Monday, June 26, 2017

Catherineville State Forest - Part 1

Our hot, humid weather suddenly ended and we had a cool, sunny, breezy day. It was just right for a day in the woods, so I took the dogs to the Catherineville State Forest, just 8 miles from home:

There were lots of Wild Blackberries in bloom. Pretty soon there will be ripe berries along the sunny parts of the trail:

I pulled into the forest, far from the road. That gave us a head start and hid my car from passersby. We strayed from the trail soon, though, as the open forest was so inviting:

The dogs ran and played while I searched for wildflowers in bloom and took note of the tree species in evidence:

Back on the trail, I was thinking that I could have driven in much farther. We soon came to a tree fallen across the road so I decided it was a good thing I parked where I did:

Jack was running full speed and in big circles. He's a happy little dog:

As usual, all the dogs were a bit wild at first. I told myself I'd let them run and not yell at them, but it wasn't long before I had to start hollering for them to stop and come back. It seems they think the object is for them to run as far as possible, until I call them back, and then they run full speed back to me. They do, however, take time to sniff and pee on everything:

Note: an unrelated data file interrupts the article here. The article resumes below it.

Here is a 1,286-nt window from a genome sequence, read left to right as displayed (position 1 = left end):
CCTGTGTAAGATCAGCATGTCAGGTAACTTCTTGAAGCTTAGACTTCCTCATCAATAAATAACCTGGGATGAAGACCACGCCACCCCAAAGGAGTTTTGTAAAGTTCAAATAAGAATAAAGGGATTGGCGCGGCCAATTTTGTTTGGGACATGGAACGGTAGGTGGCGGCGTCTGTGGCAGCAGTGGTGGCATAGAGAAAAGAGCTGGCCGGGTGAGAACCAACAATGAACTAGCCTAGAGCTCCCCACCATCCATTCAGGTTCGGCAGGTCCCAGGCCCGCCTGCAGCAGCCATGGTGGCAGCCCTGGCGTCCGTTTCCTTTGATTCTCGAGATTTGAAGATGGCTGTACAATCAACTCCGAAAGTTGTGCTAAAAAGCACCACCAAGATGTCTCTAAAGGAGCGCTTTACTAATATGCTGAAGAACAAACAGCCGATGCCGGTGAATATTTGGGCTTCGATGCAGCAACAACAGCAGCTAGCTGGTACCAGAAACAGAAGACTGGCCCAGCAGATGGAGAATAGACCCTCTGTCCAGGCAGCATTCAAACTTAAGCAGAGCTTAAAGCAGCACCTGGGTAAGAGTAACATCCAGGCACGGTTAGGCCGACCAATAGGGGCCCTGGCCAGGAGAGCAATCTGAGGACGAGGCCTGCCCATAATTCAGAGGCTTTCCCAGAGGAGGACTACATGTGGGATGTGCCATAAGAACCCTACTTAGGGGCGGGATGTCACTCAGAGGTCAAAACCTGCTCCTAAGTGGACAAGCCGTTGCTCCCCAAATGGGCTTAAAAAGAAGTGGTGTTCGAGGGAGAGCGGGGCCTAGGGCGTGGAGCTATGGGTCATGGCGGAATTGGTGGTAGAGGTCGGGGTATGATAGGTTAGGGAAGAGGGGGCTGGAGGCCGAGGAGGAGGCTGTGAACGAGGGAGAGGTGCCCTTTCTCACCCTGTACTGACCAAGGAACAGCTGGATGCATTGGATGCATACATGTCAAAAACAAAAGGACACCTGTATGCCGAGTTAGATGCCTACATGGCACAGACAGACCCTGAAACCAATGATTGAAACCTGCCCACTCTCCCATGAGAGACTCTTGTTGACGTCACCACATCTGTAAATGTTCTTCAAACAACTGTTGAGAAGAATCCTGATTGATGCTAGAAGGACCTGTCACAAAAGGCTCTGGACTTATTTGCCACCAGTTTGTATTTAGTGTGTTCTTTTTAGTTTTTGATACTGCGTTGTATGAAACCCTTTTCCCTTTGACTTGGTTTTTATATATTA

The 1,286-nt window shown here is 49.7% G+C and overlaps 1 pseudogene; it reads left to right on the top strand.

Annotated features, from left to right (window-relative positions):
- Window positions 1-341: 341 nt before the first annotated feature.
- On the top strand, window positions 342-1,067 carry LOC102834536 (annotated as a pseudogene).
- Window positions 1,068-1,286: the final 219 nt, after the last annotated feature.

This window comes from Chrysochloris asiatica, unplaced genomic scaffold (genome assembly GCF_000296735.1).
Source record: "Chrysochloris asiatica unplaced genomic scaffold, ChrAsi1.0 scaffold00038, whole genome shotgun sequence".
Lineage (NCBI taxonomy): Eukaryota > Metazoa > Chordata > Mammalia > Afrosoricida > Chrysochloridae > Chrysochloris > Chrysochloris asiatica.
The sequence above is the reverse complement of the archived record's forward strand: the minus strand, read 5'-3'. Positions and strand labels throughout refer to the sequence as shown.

It was a beautiful forest and an easy trail, a near perfect day:

The forest alternated between deep, dark woods and bright, open spaces. There were also many forest types, clustered together in small groups. There were Hemlock, Spruce, Fir, mixed hardwood and Maple/Beech sections:

Seamus was our lookout. After all, he was the only dog tall enough to see over the weeds:

I saw the first Daisies of the summer on that trail - in the sunny spots, of course:

The dogs began to slow down, allowing me to relax more and enjoy the forest beauty. But we had farther to go, and I'll post Part 2 tomorrow:

Sunday, June 25, 2017

Glorious June!

When our daytime temperatures slipped into the 80s, it was time to put the air conditioner into my bedroom window:

 But first I had to move the house plants to the guest bedroom. They live there every summer and seem to like it just fine:

 Apparently all the yellow Iris died over the winter, but the purple Iris outdid themselves. This was the last rush of flowers, as seen from my kitchen window:

 Just about the time the Iris stopped blooming, the Rugosa Roses started:

 Two days later, the Mock Orange flowers began opening:

 And that same day, Swallowtail Butterflies were drawn to the Mock Orange. Oddly, I can't smell any fragrance from them, but apparently the butterflies can:

 The bush was alive with Swallowtails:

 And with gorgeous flowers: